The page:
wanted to do some sort of challenge to other distributors and
owners, but I don't like tooting my own horn. (You know me Vicki, I
much a behind the scenes kind of person.) So perhaps a challenge from
foundation (or from Ab?) to get firefighters to call up their
distributors and challenge them to pledge. Companies like Cascade,
Firefighter Corp, Ben Meadows, Galls, L N Curtis etc.etc. These are
companies that are far bigger than we are with deeper pockets. The
should put the pressure on to get these guys to pony up.
The <snip> will pledge $<snip> a mile as part of our annual commitment
Readers - Call those companies that you buy
fire products from and tell them to
make a donation. Companies that are making big money off
fire should also support our fire families. (FYI, National Firefighter
Corp made a pledge/donation early on. Good for them.) Let's get those
other distributors and businesses to pony up. There should be some
big fire company names on our pledge list by run time. If someone
wants to send in names and contact numbers so we can all get on the
phone, please do that. We can keep a running list here that makes the
contacting easier and lets us all know who's been contacted and who
didn't pledge yet, as well as those who did. Carson Helicopters who was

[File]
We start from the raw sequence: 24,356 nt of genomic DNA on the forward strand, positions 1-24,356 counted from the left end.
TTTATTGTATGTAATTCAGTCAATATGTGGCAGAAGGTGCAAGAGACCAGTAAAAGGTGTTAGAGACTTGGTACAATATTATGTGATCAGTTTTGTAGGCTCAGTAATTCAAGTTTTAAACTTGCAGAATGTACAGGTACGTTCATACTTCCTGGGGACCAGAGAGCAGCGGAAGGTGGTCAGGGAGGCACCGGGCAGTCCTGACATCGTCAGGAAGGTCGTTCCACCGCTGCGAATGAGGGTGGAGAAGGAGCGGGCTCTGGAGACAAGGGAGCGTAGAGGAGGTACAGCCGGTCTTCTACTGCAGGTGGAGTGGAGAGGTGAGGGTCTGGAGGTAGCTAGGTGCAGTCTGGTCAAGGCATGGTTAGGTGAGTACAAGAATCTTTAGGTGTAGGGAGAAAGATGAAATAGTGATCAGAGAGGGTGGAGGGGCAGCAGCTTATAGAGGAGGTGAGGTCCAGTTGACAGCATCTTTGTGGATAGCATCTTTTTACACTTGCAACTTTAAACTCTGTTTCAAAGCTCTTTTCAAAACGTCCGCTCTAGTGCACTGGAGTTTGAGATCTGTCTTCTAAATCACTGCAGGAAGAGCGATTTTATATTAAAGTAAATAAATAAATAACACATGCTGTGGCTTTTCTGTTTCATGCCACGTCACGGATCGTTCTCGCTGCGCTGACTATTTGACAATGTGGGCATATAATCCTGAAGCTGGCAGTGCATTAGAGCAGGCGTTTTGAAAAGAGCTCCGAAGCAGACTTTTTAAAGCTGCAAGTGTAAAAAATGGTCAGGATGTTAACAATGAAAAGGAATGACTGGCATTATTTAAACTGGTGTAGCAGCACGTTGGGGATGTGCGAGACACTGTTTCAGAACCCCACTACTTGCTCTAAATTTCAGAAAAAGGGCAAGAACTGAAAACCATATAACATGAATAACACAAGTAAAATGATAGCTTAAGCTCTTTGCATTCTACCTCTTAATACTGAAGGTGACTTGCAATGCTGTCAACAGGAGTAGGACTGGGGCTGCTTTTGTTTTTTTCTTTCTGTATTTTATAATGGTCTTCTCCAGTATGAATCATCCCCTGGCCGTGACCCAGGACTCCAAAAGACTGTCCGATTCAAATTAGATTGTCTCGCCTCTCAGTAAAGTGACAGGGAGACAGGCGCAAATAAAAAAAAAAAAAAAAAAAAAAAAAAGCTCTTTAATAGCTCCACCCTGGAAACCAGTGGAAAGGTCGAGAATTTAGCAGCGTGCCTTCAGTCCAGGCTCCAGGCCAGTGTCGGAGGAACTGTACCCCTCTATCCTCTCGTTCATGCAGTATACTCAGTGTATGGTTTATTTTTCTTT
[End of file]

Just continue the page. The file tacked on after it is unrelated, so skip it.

mentioned on theysaid over the last week should make a pledge, for
example. Who else? Ab.
You, Buddy, have an attitude and it ain't a good one! It is
distressing to know that there are individuals who knowingly and
willingly ignore and break safety requirements. And then have the gall
to brag about it. I hope I never see you on any fire that I am involved
with. Ab is right, you're a disaster waiting to happen. I feel for the
poor soul who has to do the paper work on you.
It is also distressing to know that there is one safety officer out
there who didn't give you the correct safety equipment or have you
return to camp and get the correct safety equipment. It's people such as
yourself that give supervisors and safety officers night mares as well
as too damn much paper work to do. We don't need people like you on the
I'm hoping that you are just being a moron and trying to get a rise out
of people and that you aren't really serious about wearing inadequate
and unacceptable safety equipment on the fire line. But, if you are
serious............. do us all a favor and stay home. It is obvious that
even if you have the correct equipment it doesn't mean you have
the correct attitude.
I didn't use the "D" word. My comments were strictly "tongue in
cheek" (to keep from laughing). I doubt that Gordon is a risk to himself
or anyone on the fireline. <tongue in cheek> Now that I consider it...
Disaster? Well maybe... Ab.
0462 (Forestry Technician) & Series
0455 (Range Technician) jobs pages and Series
0401 ("professional" Biologist) are updated.
Native Force Fire Song
We fight fires, we eat smoke.
We're number one and that's no joke!
When we've been at it for 21 days,
That's okay 'cause R&R pays.
When we get home and the money's just right,